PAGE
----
A Woodland Spring Palette
If you have a large swatch of woodland, consider planting spring bulbs. They’ll get enough sun to bloom before the trees leaf out, and bulbs will multiply each year, filling in over time. This splendid spring garden features mostly blue grape hyacinths and yellow daffodils, making a vivid landscape against the green lawn and pale green tree buds, all visible from a distance. After blooming, the bulbs’ foliage dies back naturally, and and can coexist nicely with large shade perennials such as hostas.
Choose Classic Shrubs
This pleasing landscape design is very straightforward and simple. There are charming window boxes on the right side windows on both floors. The beds across the front are full of ‘Limelight’ hydrangeas (a sturdy, reliable paniculata). There are two young trees planted on either side of the door and some container plantings on the stoop. Without looking crowded, this property has an abundance of plants defining the entire front yard.
Draw the Eye with Color
This large woodland property in New Hampshire has many mature trees and woodland undergrowth on three sides. The flower gardens by the street attract the eye with three seasons of colorful perennials, like these tall orange lilies that bloom for weeks in summer.
Japanese Garden Inspiration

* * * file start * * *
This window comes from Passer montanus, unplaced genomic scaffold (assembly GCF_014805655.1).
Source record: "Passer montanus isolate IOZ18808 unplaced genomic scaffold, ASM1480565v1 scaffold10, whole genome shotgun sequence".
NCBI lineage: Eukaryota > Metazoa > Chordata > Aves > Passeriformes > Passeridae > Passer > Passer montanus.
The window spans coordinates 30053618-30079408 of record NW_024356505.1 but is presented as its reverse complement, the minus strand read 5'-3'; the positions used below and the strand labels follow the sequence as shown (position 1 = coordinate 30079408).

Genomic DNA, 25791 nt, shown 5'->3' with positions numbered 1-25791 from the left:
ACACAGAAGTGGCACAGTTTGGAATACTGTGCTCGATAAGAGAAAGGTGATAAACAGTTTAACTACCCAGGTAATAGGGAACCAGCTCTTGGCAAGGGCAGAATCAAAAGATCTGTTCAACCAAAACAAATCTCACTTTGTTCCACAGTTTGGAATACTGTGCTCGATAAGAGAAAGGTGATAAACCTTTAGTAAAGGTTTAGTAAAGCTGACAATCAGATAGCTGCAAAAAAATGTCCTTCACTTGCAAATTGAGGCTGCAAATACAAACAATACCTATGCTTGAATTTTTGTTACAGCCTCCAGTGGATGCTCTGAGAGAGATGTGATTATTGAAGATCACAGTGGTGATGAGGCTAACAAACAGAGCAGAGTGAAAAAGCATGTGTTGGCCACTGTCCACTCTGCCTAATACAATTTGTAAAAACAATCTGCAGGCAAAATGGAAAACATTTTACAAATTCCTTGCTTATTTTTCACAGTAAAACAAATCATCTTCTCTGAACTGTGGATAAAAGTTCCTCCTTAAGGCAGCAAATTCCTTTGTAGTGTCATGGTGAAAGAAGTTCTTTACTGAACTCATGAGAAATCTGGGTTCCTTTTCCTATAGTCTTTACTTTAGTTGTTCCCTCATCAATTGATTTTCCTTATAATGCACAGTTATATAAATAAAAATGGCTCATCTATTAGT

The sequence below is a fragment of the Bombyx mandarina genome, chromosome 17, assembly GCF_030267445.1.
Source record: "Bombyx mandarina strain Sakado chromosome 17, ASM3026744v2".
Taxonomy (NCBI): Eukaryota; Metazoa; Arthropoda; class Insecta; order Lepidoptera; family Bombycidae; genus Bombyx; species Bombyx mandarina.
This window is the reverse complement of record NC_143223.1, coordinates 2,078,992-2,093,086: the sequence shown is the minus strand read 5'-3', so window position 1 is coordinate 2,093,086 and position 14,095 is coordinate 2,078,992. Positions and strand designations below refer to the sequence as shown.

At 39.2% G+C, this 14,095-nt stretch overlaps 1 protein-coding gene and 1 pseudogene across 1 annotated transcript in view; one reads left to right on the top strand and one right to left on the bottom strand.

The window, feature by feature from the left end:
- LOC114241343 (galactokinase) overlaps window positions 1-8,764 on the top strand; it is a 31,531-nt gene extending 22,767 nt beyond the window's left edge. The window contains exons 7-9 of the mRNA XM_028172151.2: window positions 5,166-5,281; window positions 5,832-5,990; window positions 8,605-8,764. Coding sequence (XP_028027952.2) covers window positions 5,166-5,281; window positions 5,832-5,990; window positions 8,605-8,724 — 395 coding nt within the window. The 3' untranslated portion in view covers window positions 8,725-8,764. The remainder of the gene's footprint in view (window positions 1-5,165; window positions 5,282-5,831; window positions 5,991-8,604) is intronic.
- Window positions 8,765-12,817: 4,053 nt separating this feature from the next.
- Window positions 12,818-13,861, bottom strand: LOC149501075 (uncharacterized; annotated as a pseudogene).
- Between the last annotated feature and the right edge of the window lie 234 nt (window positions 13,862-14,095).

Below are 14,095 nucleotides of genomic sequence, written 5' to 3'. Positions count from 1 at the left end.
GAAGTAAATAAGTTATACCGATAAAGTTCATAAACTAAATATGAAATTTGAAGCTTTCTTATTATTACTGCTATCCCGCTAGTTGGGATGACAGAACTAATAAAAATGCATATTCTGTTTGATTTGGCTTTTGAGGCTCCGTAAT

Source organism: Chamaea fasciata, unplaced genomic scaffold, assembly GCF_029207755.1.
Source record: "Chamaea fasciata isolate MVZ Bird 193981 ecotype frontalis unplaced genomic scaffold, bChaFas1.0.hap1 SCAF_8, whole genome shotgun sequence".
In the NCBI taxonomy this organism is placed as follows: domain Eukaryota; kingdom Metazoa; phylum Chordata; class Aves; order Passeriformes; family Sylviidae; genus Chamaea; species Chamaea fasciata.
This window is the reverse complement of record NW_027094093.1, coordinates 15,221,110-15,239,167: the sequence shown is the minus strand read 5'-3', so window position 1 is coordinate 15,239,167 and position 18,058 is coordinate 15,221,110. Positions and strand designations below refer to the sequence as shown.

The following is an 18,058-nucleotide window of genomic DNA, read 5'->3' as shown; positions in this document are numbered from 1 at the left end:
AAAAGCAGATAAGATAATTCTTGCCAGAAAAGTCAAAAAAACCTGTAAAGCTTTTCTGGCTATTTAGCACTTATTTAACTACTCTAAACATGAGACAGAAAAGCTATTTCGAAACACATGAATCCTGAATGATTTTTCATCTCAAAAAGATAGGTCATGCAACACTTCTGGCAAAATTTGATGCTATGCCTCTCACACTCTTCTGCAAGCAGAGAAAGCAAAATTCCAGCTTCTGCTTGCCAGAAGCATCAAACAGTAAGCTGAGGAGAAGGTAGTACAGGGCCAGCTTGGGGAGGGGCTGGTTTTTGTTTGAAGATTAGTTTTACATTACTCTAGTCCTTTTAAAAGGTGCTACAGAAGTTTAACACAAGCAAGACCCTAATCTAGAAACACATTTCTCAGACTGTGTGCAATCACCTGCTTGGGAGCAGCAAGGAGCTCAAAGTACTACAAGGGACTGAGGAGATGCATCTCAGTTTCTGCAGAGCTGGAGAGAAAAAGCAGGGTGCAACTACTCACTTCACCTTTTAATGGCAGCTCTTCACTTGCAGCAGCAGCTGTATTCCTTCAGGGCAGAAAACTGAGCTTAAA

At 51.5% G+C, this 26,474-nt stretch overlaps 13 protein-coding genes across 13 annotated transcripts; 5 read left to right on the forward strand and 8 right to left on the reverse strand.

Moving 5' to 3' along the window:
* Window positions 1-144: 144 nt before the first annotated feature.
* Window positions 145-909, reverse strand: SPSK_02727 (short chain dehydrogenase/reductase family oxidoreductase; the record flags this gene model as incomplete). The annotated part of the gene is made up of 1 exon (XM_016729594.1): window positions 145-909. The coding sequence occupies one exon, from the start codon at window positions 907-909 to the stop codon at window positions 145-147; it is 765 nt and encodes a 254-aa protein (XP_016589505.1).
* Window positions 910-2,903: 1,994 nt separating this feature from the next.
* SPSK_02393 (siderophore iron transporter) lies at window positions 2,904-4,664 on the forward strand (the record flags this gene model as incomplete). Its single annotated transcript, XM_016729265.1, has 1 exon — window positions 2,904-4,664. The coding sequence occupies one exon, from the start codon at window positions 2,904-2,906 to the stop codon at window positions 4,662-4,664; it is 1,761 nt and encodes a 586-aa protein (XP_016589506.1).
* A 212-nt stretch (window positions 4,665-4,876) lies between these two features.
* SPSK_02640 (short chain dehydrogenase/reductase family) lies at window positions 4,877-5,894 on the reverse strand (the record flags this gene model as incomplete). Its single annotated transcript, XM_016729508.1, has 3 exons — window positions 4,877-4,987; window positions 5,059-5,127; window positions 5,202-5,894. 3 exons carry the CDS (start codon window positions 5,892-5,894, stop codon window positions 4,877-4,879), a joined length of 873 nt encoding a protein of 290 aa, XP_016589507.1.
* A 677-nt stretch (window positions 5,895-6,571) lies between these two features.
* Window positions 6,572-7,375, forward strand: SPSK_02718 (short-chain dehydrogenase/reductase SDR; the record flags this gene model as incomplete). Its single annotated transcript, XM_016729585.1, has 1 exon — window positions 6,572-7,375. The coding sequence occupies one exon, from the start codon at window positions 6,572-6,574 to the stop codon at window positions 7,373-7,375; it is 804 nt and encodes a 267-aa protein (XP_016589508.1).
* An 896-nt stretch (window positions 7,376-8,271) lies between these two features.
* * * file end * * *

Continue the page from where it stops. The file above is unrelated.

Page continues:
The mix of elements in this front entrance area show some inspiration from Japanese garden style. This design includes a water feature, a balance of round and ragged edges, a harmonious balance of textures and shapes, stones used as sculpture, and a Japanese maple.
Don’t Forget Containers
Containers can be an eye-catching design option that is easy to maintain and can be changed as often as you like. These antique cast iron urns are a classic look. The combination of curved willow branches and brightly colored annuals is unexpected and attention-getting.
Hang Gardens on a Tiny Balcony
Okay, but what if you live in a city apartment and don’t have a front yard? You can certainly make an impression with window boxes, and gain appreciative stares from passers-by. These balcony gardens feature overflowing pots and window boxes, lush with tropical plants, trailing vines and vibrant perennials.
Plant a Charm of Tulips
Is there any sight in spring more eagerly awaited than tulips in bloom? Planting large numbers of these bulbs ensures a grand show in spring, and you can choose varieties that provide continuous bloom all season long. Early blooming varieties include Empire (aka Fosteriana) tulips (like Albert Heijn), mid-season includes the Darwin hybrids (like Apricot Impression or Daydream), and May bloomers include lily-flowered tulips (like Ballerina) and the peony-flowered double late varieties (like Angelique).
What if your front yard is tiny but your side yard is huge? This large shady garden in upstate New York is full of trees, shrubs and flowers, as well as charming old world style stone sculptures and pots. The garden has a peaceful yet wild look, and a sylvan quality one would expect to find in the French countryside.
Create an Avenue of Trees